It is time to accede to political and strategic reality and move from dangling the prospect of NATO membership for Ukraine – which would neither deter Russia nor improve America’s security – to one in which we focus on outcomes that have a chance of reducing the possibility of war in Europe: encourage Ukraine to adopt a position of neutrality and engage diplomatically with Russia to implement the Minsk Protocols.
Refusing to do so increases the chance for a war that would serve neither the interests of Ukraine, NATO, nor the United States. The fears of renewed war between Russia and Ukraine are not far-fetched.
Last August, Russia began again building up forces near the Ukraine border. By mid-November, the number had risen to a reported 100,000. Last week, Gen. Kyrylo Budanov, Chief of Ukraine’s Defense Intelligence agency, warned that Russia is preparing for an attack into Ukraine by the end of January or the beginning of February. Secretary of State Antony Blinken said he is concerned that the buildup of Russian troops indicates they are “trying to rehash” their 2014 invasion.
This troop surge is particularly concerning for two reasons. First, there are no obvious additional tensions between Moscow and Kyiv that would provide typical explanations for the move. Second, some of the troops in this buildup just participated in a major exercise that simulated an attack conducted under circumstances eerily similar to those that exist near Ukraine today.
In September, Russia held its largest exercise in 40 years, Zapad-21, along with troops from neighboring Belarus. Upwards of 200,000 total troops took part in the massive exercise. According to a post-exercise assessment conducted by the Center for European Policy Analysis, Zapad-21 practiced concepts “aimed at achieving operational surprise at the onset of a conflict” and included “a renewed emphasis on peacetime pre-positioning of force and equipment… to increase combat readiness and general preparedness.”
One of the key participants in the Zapad-21 exercise was the headquarters of Russia’s 41st Combined Arms Army (CAA), ordinarily stationed in Novosibirsk, about 2,000 miles from Ukraine. However after the exercise concluded in mid-September, the Washington Post reported that the unit did not return to its home base but “instead linked up with other Russian forces near the Ukrainian border.” A CSIS analysis of available satellite imagery confirms that the 41st CAA is still positioned opposite Ukraine.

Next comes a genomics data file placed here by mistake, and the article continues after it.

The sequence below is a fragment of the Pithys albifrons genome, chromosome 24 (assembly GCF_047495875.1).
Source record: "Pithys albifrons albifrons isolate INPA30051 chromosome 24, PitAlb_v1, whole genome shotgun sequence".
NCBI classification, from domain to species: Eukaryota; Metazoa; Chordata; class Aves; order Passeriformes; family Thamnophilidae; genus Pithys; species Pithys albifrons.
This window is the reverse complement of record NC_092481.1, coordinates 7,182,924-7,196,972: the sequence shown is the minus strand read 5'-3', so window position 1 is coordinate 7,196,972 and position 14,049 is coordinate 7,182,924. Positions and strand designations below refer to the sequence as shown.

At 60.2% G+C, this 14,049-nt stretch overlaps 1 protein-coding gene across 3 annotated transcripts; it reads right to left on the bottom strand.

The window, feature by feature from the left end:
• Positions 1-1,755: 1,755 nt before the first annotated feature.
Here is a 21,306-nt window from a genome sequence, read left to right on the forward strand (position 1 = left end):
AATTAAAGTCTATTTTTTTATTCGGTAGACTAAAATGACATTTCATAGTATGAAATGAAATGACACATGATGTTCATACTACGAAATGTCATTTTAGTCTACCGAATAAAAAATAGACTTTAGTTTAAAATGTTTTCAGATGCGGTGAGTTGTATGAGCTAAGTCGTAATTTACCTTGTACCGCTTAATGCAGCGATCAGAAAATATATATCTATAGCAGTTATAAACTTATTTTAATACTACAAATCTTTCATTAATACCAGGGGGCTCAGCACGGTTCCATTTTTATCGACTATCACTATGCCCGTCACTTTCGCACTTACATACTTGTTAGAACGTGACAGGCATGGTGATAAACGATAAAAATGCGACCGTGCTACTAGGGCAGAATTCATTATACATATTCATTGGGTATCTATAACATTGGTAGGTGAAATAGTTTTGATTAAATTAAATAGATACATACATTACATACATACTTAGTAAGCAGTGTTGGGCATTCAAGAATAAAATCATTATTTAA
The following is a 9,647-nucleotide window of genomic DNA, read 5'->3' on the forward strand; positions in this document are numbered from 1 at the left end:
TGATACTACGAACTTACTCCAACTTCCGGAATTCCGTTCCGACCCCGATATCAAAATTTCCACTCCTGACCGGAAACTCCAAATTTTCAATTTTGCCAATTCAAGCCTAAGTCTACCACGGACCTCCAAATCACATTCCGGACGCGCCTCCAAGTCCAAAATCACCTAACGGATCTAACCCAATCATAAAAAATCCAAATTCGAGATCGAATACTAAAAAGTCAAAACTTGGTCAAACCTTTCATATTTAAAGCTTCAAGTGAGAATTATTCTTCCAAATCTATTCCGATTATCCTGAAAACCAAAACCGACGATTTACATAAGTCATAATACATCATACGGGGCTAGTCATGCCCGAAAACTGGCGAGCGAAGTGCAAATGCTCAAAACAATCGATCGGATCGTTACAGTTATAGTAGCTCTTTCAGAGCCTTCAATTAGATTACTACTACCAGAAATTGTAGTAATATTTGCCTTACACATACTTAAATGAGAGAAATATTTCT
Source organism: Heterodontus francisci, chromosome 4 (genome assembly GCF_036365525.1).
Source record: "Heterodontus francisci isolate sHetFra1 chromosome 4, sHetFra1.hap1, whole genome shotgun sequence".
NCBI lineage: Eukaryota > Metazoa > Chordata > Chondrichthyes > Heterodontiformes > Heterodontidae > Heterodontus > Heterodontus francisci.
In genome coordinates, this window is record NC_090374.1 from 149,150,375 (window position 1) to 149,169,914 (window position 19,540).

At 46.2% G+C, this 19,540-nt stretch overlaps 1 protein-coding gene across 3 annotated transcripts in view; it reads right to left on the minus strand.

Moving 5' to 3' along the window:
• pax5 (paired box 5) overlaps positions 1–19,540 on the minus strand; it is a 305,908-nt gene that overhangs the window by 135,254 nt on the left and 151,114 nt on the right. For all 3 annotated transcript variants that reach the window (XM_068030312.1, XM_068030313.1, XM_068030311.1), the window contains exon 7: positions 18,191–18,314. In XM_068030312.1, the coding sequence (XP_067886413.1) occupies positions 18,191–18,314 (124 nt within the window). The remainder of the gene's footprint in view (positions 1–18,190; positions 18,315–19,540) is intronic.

In November, Putin stated that Ukraine represented “the most pressing and sensitive issue” for Russia and that he was concerned his “red lines” were not being taken seriously by the West, notably citing NATo’s eastward expansion. Russia’s current troop buildup opposite Ukraine implies his warnings may not be empty rhetoric, as Putin may well be seriously considering seizing the Donbas and Luhansk regions of Ukraine.
The United States and all of Western Europe are right to oppose any resort to the use of force to change borders. Doing so would greatly increase the fears of the European states near Russia and could lead to a new arms race and military buildup in the region.
Whether we like it or not, however, we have to recognize that Putin – who in the past resorted to force against parts of Georgia and Ukraine when he felt his interests were at risk – may act to move on portions of eastern Ukraine again if he perceives Russia’s vital interests are threatened.
There is almost no chance the United States or NATO will go to war with Moscow over the non-treaty partner of Ukraine, as doing so would be a strategic blunder of the first order. Given that reality, then, it is in Washington’s and Ukraine’s interests to pursue other policies that have a realistic chance of preserving the peace in Europe.
Many will suggest that encouraging Kyiv to declare neutrality instead of seeking NATO membership is a sell-out to Moscow’s threats. Instead, it is a recognition of stark reality: Ukraine sits astride a 1,200 mile border with Russia and does not have Article 5 security guarantees – if NATO were to extend such guarantees, it would very possibly spark a major war that could devastate much of Central and Eastern Europe, and in a worst case, result in a nuclear exchange. Bluntly put, nothing at stake in Ukraine is worth risking plunging NATO into a war with nuclear-armed Russia. It’s time to accede to that reality and give Ukraine its best chance of a free and prosperous future.
December 7, 2021 at 5:41 pm
Ask the Czech republic how well that approach worked out for them in 1938-39.
December 20, 2021 at 3:18 pm
Ask the Poles if security alliances with UK and France helped them in 1939.
We have to be realistic a NATO security gtee willn’t help resolve the Ukraine/Russia conflict. In fact it is a NATO g’tee that has prevented Ukraine from implementing the Minsk Agreement.
Only fools will say that Russia has no legitimate interest in Ukraine and ignore the facts that Russia has a moral responsibility to protect ethnic Russians worldwide.
Ukraine the new government has banned Russian language tv, teaching in Russian and all college degrees obtained if teaching was in Russian.
It is funny how the press don’t mention this.